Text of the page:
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Thorndike's Principles of Learning

Thorndike's Principles of Learning

Applications for Dog Training

Edward Thorndike (born 1874) began to develop his “law of effect” in 1905. This concept was central to “principles of learning” (also known as “laws of learning”), which he helped develop later and which underpin a great deal of our current understanding of training.

In most cases, Thorndike's Principles of Learning are used to compare and contrast:

Different behaviours or different contexts within the behaviour of one dog, or;

The same behaviours between two different dogs.

The Law of Effect

The Law of Effect states that

"responses that produce a satisfying effect in a particular situation become more likely to occur again in that situation, and responses that produce a discomforting effect become less likely to occur again in that situation."

The words “satisfying” and “discomforting” were replaced by “reinforcing” and “punishing” respectively after Skinner advanced his model of Operant Conditioning in 1938.

The Law of Effect is based on a few main aspects/assumptions. Namely:

  • It is impossible to predict in advance what any particular animal (humans included) finds “reinforcing” or “punishing”. One must observe the animal’s behaviour in order to discover what it finds “reinforcing” or “punishing”. Today, we know that members of a species share many behavioural and learning biases/preferences, while members of particular breeds share more, and members of particular litters, more yet.

  • That the frequency and degree of a given behaviour is governed by the feeling it elicits in the animal.

  • A behaviour that is followed by ‘satisfaction’ will be repeated more frequently and more dramatically in the future and a behaviour that is followed by ‘dissatisfaction’ will be repeated less frequently and less dramatically in the future.

  • This suggests that as an animal grows and matures, its behaviour changes in response to its changing environment, gradually becoming progressively more effective or efficient at maximizing ‘satisfaction’ and avoiding or minimizing ‘dissatisfaction’. This concept is still considered “state-of-the-art”.

You may recognize many concepts here that form the bases for later advancements.

The Principles of Learning

Thorndike later added several parallel concepts to the Law of Effect, calling each one of them a “Principle of Learning”. Note this is likely one of the first times in history that the subject’s positive or negative perceptions of training are not only worthy of consideration when designing learning scenarios, but are one of the central concerns. Thorndike’s “Principles of Learning” are as follows:

Readiness – Readiness to learn is easily taken for granted.

Is the animal physically and mentally ready for a learning challenge? Is the animal in good health? Has it properly slept and exercised? Has it had regular good nutrition?

Readiness also includes concentration, eagerness and an understanding of relevance to the trainer as well as the trainee.

Practice – Activities that are most repeated are best remembered.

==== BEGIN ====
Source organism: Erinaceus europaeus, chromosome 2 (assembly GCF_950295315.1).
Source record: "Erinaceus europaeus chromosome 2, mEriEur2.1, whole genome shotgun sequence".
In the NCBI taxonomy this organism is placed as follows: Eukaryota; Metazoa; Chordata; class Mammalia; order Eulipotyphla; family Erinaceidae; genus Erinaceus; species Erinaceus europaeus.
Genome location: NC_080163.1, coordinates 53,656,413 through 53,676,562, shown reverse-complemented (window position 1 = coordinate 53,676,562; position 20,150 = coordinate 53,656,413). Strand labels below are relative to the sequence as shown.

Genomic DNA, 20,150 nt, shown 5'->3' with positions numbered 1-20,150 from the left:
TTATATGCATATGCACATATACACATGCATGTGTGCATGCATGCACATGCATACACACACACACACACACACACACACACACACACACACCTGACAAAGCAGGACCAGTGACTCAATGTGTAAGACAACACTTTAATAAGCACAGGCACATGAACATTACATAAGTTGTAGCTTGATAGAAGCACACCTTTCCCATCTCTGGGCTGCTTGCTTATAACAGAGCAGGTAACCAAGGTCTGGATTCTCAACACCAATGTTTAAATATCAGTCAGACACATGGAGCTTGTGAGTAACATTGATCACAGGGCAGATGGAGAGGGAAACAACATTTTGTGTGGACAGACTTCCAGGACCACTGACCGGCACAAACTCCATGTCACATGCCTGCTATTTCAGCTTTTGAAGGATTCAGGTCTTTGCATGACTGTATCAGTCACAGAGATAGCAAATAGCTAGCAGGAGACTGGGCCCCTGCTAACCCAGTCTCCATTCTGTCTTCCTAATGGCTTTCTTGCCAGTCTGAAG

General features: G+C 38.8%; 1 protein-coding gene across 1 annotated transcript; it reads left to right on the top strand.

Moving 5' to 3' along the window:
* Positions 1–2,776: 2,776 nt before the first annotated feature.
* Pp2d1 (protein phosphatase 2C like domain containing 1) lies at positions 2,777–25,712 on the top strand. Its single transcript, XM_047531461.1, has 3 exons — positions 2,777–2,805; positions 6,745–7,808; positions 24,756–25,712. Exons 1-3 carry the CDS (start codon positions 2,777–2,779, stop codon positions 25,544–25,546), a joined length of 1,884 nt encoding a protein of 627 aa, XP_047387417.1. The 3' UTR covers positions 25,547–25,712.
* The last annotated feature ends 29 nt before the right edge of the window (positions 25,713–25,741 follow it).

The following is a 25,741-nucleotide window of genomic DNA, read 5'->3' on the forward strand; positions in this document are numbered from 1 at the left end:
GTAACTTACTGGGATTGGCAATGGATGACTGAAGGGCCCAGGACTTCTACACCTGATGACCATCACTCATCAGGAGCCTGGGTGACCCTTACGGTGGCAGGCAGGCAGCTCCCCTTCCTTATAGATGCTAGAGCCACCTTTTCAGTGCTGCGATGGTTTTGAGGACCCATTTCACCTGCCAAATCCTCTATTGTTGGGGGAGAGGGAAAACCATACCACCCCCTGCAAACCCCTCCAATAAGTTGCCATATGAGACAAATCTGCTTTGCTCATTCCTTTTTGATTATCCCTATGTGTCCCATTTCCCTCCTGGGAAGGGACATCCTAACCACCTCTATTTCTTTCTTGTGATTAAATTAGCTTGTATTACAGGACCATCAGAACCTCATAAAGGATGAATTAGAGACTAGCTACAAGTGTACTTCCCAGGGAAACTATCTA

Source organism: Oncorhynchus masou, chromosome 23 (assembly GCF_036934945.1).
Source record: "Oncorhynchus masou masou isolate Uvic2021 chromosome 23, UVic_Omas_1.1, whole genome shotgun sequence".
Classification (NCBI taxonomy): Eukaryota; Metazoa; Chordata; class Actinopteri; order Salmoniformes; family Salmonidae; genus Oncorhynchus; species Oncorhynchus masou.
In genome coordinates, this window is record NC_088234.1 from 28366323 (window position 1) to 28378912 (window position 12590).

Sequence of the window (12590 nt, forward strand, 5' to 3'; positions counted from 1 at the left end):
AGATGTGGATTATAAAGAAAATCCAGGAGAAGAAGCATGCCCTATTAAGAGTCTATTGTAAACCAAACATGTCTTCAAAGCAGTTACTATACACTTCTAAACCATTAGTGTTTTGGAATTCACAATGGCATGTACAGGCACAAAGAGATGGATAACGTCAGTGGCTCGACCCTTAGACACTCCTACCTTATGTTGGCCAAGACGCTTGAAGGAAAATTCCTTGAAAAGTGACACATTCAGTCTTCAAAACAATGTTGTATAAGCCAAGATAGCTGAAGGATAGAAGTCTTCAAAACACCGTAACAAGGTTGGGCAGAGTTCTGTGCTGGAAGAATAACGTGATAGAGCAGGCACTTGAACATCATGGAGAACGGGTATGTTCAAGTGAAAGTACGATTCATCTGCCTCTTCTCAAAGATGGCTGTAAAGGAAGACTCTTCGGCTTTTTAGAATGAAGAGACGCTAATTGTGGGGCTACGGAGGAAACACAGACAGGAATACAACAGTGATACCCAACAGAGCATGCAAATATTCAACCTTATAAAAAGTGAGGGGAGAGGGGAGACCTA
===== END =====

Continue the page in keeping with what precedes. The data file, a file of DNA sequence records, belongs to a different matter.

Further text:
Effect – Lessons that are ‘satisfying’ are better learned than those that are ‘dissatisfying’

Primacy – It’s much easier to get the lesson right the first time than it is to get it wrong the first time and then have to backtrack and re-teach. Novel experiences or experiences taking place in novel contexts have a greater impact on learning.

Recency – This is related to Practice. Lessons learned or practiced most recently have a greater impact on current behaviour than those practiced less recently.

Intensity – “The more intense the material taught, the more likely it will be retained. A sharp, clear, vivid, dramatic, or exciting learning experience teaches more than a routine or boring experience. The principle of intensity implies that a student will learn more from the real thing than from a substitute. For example, a student can get more understanding and appreciation of a movie by watching it than by reading the script. Likewise, a student is likely to gain greater understanding of tasks by performing them rather than merely reading about them. The more immediate and dramatic the learning is to a real situation, the more impressive the learning is upon the student. Real world applications that integrate procedures and tasks that students are capable of learning will make a vivid impression on them.” (Wikipedia)

Freedom – The principle of freedom states that things freely learned are best learned. Conversely, the further a student is coerced, the more difficult it is for him to learn and implement the lesson. Compulsion and coercion work against learning. Since learning is an active process, students must have freedom: freedom of choice, freedom of action, freedom to bear the results of action—these are the three great freedoms that constitute personal responsibility. If no freedom is granted, students may have little interest in learning.

Requirement – In order for a lesson to be learned, everything required for the lesson must be present. This includes the proper environment, previous skills and conditioning, tools, etc.

See also:

Poochperfect blog: The Premack Principle and the spectrum of reinforcement by preference



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